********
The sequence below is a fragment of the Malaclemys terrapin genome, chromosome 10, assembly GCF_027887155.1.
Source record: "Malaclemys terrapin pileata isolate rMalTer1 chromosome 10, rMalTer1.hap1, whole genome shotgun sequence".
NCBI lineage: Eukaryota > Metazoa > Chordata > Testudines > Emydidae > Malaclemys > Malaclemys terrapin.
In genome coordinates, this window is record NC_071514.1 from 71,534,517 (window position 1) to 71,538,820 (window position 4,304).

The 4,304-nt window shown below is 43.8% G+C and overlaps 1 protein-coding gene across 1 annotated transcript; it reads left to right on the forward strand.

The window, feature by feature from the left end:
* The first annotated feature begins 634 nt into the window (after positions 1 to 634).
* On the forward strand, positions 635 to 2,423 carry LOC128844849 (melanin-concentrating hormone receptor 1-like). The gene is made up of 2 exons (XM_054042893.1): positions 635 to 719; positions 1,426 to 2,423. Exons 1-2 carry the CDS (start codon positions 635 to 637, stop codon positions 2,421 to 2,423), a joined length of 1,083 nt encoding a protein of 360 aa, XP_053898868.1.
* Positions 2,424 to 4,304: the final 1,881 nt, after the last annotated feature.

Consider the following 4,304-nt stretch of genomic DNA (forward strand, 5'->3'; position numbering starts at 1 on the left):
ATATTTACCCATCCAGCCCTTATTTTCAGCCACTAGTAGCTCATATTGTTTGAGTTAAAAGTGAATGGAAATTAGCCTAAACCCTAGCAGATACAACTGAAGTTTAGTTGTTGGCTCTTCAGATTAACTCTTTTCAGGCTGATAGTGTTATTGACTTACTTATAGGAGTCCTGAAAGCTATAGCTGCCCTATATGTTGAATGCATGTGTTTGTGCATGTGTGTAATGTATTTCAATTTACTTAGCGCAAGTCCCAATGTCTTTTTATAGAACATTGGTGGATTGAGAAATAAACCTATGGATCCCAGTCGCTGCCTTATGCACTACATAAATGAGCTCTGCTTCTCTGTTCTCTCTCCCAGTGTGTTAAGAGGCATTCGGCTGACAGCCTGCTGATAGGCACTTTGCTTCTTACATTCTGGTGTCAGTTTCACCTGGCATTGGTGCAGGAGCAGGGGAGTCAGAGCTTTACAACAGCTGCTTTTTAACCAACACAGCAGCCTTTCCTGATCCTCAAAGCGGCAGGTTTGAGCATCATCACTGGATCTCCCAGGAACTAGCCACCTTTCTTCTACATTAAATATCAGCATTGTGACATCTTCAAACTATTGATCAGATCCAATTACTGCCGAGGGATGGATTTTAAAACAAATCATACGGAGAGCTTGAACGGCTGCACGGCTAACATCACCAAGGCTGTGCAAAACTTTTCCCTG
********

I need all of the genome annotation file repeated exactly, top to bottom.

The sequence below is a fragment of the Malaclemys terrapin genome, chromosome 10, assembly GCF_027887155.1.
Source record: "Malaclemys terrapin pileata isolate rMalTer1 chromosome 10, rMalTer1.hap1, whole genome shotgun sequence".
NCBI lineage: Eukaryota > Metazoa > Chordata > Testudines > Emydidae > Malaclemys > Malaclemys terrapin.
In genome coordinates, this window is record NC_071514.1 from 71,534,517 (window position 1) to 71,538,820 (window position 4,304).

The 4,304-nt window shown below is 43.8% G+C and overlaps 1 protein-coding gene across 1 annotated transcript; it reads left to right on the forward strand.

The window, feature by feature from the left end:
* The first annotated feature begins 634 nt into the window (after positions 1 to 634).
* On the forward strand, positions 635 to 2,423 carry LOC128844849 (melanin-concentrating hormone receptor 1-like). The gene is made up of 2 exons (XM_054042893.1): positions 635 to 719; positions 1,426 to 2,423. Exons 1-2 carry the CDS (start codon positions 635 to 637, stop codon positions 2,421 to 2,423), a joined length of 1,083 nt encoding a protein of 360 aa, XP_053898868.1.
* Positions 2,424 to 4,304: the final 1,881 nt, after the last annotated feature.

Consider the following 4,304-nt stretch of genomic DNA (forward strand, 5'->3'; position numbering starts at 1 on the left):
ATATTTACCCATCCAGCCCTTATTTTCAGCCACTAGTAGCTCATATTGTTTGAGTTAAAAGTGAATGGAAATTAGCCTAAACCCTAGCAGATACAACTGAAGTTTAGTTGTTGGCTCTTCAGATTAACTCTTTTCAGGCTGATAGTGTTATTGACTTACTTATAGGAGTCCTGAAAGCTATAGCTGCCCTATATGTTGAATGCATGTGTTTGTGCATGTGTGTAATGTATTTCAATTTACTTAGCGCAAGTCCCAATGTCTTTTTATAGAACATTGGTGGATTGAGAAATAAACCTATGGATCCCAGTCGCTGCCTTATGCACTACATAAATGAGCTCTGCTTCTCTGTTCTCTCTCCCAGTGTGTTAAGAGGCATTCGGCTGACAGCCTGCTGATAGGCACTTTGCTTCTTACATTCTGGTGTCAGTTTCACCTGGCATTGGTGCAGGAGCAGGGGAGTCAGAGCTTTACAACAGCTGCTTTTTAACCAACACAGCAGCCTTTCCTGATCCTCAAAGCGGCAGGTTTGAGCATCATCACTGGATCTCCCAGGAACTAGCCACCTTTCTTCTACATTAAATATCAGCATTGTGACATCTTCAAACTATTGATCAGATCCAATTACTGCCGAGGGATGGATTTTAAAACAAATCATACGGAGAGCTTGAACGGCTGCACGGCTAACATCACCAAGGCTGTGCAAAACTTTTCCCTG